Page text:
Dr Simelani responded that the concept of a moderate school had come about as a result of the desire to do proper placement of learners in a school where they could benefit to the maximum, and that supported needs that did not need sophisticated and high level interventions. For instance, psychological counselling services had been provided at some schools.
Ms A Qikani (ANC, Eastern Cape) referred to the statement on page 7 of the document, where it was mentioned that only three provinces had responded to the invitation to tender. She wanted to know if the other provinces, especially the Eastern Cape, had been invited.
Dr Simelani responded that all provinces were participating in the tender and so far only three provinces had submitted their bids.
Ms Qikani asked who had the responsibility of determining the statistics of how many children with disabilities were in the mainstream education system.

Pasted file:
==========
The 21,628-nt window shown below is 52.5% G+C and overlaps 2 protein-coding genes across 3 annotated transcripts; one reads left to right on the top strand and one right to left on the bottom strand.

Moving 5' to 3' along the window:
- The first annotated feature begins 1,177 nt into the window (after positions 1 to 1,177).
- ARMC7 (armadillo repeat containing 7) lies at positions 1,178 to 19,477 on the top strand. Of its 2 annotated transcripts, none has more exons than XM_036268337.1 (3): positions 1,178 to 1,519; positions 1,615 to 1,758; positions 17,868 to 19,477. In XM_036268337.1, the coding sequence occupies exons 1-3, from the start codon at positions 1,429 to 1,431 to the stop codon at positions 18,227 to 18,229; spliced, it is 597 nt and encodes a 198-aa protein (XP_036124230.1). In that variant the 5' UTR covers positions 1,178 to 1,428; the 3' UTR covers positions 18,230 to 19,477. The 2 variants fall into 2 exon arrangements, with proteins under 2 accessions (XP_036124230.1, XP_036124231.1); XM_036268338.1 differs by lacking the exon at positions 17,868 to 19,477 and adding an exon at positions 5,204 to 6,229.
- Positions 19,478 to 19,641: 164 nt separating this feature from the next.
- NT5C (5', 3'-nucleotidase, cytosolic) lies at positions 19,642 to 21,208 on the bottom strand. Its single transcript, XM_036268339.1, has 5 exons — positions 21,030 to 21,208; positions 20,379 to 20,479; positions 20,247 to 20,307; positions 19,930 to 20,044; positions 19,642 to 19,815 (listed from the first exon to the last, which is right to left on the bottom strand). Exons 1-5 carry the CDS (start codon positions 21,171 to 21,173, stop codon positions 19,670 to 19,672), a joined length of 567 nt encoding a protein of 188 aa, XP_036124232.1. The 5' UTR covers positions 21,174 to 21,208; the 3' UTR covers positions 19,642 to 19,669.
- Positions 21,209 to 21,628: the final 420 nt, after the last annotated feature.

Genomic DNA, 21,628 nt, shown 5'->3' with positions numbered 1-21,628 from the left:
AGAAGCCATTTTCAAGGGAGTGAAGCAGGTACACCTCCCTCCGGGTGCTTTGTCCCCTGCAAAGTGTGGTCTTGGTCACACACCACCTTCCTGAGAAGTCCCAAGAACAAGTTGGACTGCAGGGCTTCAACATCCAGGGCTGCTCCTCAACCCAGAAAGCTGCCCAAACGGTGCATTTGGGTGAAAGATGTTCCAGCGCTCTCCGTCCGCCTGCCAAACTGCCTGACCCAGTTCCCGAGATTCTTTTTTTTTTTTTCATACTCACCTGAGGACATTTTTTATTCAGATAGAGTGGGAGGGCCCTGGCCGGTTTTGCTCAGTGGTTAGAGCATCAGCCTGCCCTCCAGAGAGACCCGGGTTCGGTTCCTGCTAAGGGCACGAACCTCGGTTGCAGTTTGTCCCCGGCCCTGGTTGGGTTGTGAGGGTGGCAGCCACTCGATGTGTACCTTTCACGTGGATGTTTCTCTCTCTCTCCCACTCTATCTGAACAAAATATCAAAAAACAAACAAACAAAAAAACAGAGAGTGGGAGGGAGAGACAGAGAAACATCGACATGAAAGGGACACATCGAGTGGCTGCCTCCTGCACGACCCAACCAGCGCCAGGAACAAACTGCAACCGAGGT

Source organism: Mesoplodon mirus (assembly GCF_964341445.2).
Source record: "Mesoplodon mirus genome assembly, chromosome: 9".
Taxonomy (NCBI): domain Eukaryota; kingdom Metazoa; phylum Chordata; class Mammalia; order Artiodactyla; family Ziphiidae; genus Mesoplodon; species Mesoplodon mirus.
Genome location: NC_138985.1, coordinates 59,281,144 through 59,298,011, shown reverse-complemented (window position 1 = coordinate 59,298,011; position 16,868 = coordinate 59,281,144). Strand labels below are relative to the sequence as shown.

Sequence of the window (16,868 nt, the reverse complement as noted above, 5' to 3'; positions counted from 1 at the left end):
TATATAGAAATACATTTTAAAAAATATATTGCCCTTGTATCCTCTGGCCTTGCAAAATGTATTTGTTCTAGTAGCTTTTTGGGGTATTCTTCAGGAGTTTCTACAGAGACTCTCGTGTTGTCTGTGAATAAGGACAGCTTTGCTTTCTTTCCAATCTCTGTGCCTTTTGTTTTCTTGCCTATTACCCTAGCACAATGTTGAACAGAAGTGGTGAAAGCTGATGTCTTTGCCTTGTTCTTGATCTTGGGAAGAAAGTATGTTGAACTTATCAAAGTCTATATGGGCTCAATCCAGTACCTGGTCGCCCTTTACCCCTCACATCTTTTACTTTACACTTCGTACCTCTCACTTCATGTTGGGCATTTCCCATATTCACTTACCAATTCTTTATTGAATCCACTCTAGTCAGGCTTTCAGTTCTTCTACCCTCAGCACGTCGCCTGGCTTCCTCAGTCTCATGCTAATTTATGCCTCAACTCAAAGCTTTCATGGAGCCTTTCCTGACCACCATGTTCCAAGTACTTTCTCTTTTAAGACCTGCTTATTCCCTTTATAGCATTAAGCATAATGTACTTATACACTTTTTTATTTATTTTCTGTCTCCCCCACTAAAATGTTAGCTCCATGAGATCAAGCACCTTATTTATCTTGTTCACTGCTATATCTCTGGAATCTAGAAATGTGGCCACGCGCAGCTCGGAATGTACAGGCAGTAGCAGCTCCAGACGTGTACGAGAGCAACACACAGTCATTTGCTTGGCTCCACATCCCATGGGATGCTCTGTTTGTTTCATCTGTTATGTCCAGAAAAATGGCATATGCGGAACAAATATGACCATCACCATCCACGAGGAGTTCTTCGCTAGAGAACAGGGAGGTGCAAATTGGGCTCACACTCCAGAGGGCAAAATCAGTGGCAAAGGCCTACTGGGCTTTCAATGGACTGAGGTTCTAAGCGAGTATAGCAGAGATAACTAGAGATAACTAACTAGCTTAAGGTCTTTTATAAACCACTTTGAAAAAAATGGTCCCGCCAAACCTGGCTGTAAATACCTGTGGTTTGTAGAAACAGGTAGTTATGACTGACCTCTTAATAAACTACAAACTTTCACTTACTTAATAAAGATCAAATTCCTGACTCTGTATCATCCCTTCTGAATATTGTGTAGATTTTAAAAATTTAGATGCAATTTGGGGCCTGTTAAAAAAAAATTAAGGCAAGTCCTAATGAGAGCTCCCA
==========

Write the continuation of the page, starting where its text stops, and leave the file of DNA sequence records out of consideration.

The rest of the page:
Dr Simelani responded that the information on the audit of disabilities in mainstream schools, was conveyed through the Annual Schools Survey.
Ms D Ranto (ANC, Eastern Cape) commented that this audit had been stated as in the process of being phased-in since 2004, with no discernible progress to date.
Dr Simelani responded that this had been a development process. There were problems of the definition of disability not being accessible to the public. The Department had tried to simplify the technical side of data collection to enable efficiency, and was continuously reviewing its data collection and data management methodology.
Mr C De Beer (ANC, Northern Cape) commented that Special Schools had to be decentralised, as rural people were not benefiting. He asked how much money was being allocated to this in the Department's budget.
Dr Simelani responded that the Department would have to look at the budget for Special Schools to see what improvements could be made. Dr Simelane also responded that the provinces had the information on their allocations and would be able to provide it to the Committee.